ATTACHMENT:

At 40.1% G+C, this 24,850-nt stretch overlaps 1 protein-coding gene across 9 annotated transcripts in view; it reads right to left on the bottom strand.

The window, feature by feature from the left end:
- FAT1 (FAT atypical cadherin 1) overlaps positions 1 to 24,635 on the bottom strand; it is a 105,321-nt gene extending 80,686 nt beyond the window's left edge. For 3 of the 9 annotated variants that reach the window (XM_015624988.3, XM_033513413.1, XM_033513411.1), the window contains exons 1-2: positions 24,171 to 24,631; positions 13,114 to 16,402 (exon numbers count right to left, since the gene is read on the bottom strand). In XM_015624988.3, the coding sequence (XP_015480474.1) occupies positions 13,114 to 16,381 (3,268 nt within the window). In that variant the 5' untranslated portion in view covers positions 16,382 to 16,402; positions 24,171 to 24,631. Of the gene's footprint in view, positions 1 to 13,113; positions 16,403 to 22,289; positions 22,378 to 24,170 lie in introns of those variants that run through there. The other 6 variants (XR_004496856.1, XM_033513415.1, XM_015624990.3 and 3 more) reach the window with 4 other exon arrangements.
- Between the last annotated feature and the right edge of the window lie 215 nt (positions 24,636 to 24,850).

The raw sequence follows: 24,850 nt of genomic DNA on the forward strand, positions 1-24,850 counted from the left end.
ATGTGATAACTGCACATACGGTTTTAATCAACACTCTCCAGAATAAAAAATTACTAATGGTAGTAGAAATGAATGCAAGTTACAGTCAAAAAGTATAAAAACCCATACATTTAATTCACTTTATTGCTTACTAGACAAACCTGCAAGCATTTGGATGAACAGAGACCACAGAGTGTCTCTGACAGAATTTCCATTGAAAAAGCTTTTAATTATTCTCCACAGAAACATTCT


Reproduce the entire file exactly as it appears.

At 40.1% G+C, this 24,850-nt stretch overlaps 1 protein-coding gene across 9 annotated transcripts in view; it reads right to left on the bottom strand.

The window, feature by feature from the left end:
- FAT1 (FAT atypical cadherin 1) overlaps positions 1 to 24,635 on the bottom strand; it is a 105,321-nt gene extending 80,686 nt beyond the window's left edge. For 3 of the 9 annotated variants that reach the window (XM_015624988.3, XM_033513413.1, XM_033513411.1), the window contains exons 1-2: positions 24,171 to 24,631; positions 13,114 to 16,402 (exon numbers count right to left, since the gene is read on the bottom strand). In XM_015624988.3, the coding sequence (XP_015480474.1) occupies positions 13,114 to 16,381 (3,268 nt within the window). In that variant the 5' untranslated portion in view covers positions 16,382 to 16,402; positions 24,171 to 24,631. Of the gene's footprint in view, positions 1 to 13,113; positions 16,403 to 22,289; positions 22,378 to 24,170 lie in introns of those variants that run through there. The other 6 variants (XR_004496856.1, XM_033513415.1, XM_015624990.3 and 3 more) reach the window with 4 other exon arrangements.
- Between the last annotated feature and the right edge of the window lie 215 nt (positions 24,636 to 24,850).

The raw sequence follows: 24,850 nt of genomic DNA on the forward strand, positions 1-24,850 counted from the left end.
ATGTGATAACTGCACATACGGTTTTAATCAACACTCTCCAGAATAAAAAATTACTAATGGTAGTAGAAATGAATGCAAGTTACAGTCAAAAAGTATAAAAACCCATACATTTAATTCACTTTATTGCTTACTAGACAAACCTGCAAGCATTTGGATGAACAGAGACCACAGAGTGTCTCTGACAGAATTTCCATTGAAAAAGCTTTTAATTATTCTCCACAGAAACATTCT